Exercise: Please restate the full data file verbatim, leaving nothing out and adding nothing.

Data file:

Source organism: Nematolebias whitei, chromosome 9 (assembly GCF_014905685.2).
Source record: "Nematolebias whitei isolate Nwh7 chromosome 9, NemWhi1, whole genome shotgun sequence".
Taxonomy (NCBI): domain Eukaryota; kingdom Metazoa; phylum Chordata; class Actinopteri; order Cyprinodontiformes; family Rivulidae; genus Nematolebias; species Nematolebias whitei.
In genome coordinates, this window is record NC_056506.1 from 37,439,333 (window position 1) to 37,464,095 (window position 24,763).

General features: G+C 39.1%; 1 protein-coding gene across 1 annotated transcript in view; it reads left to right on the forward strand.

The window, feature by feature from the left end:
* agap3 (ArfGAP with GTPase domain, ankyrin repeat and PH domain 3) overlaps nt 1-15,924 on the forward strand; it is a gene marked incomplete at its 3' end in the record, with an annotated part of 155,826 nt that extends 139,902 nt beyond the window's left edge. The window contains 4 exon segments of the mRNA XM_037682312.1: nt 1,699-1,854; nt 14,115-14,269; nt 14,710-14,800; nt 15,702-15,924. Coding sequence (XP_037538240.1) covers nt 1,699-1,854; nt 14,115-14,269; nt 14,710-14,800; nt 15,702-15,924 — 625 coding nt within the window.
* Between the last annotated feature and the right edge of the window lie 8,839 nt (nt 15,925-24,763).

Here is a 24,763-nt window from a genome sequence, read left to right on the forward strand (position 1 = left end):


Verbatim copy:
Source organism: Nematolebias whitei, chromosome 9 (assembly GCF_014905685.2).
Source record: "Nematolebias whitei isolate Nwh7 chromosome 9, NemWhi1, whole genome shotgun sequence".
Taxonomy (NCBI): domain Eukaryota; kingdom Metazoa; phylum Chordata; class Actinopteri; order Cyprinodontiformes; family Rivulidae; genus Nematolebias; species Nematolebias whitei.
In genome coordinates, this window is record NC_056506.1 from 37,439,333 (window position 1) to 37,464,095 (window position 24,763).

General features: G+C 39.1%; 1 protein-coding gene across 1 annotated transcript in view; it reads left to right on the forward strand.

The window, feature by feature from the left end:
* agap3 (ArfGAP with GTPase domain, ankyrin repeat and PH domain 3) overlaps nt 1-15,924 on the forward strand; it is a gene marked incomplete at its 3' end in the record, with an annotated part of 155,826 nt that extends 139,902 nt beyond the window's left edge. The window contains 4 exon segments of the mRNA XM_037682312.1: nt 1,699-1,854; nt 14,115-14,269; nt 14,710-14,800; nt 15,702-15,924. Coding sequence (XP_037538240.1) covers nt 1,699-1,854; nt 14,115-14,269; nt 14,710-14,800; nt 15,702-15,924 — 625 coding nt within the window.
* Between the last annotated feature and the right edge of the window lie 8,839 nt (nt 15,925-24,763).

Here is a 24,763-nt window from a genome sequence, read left to right on the forward strand (position 1 = left end):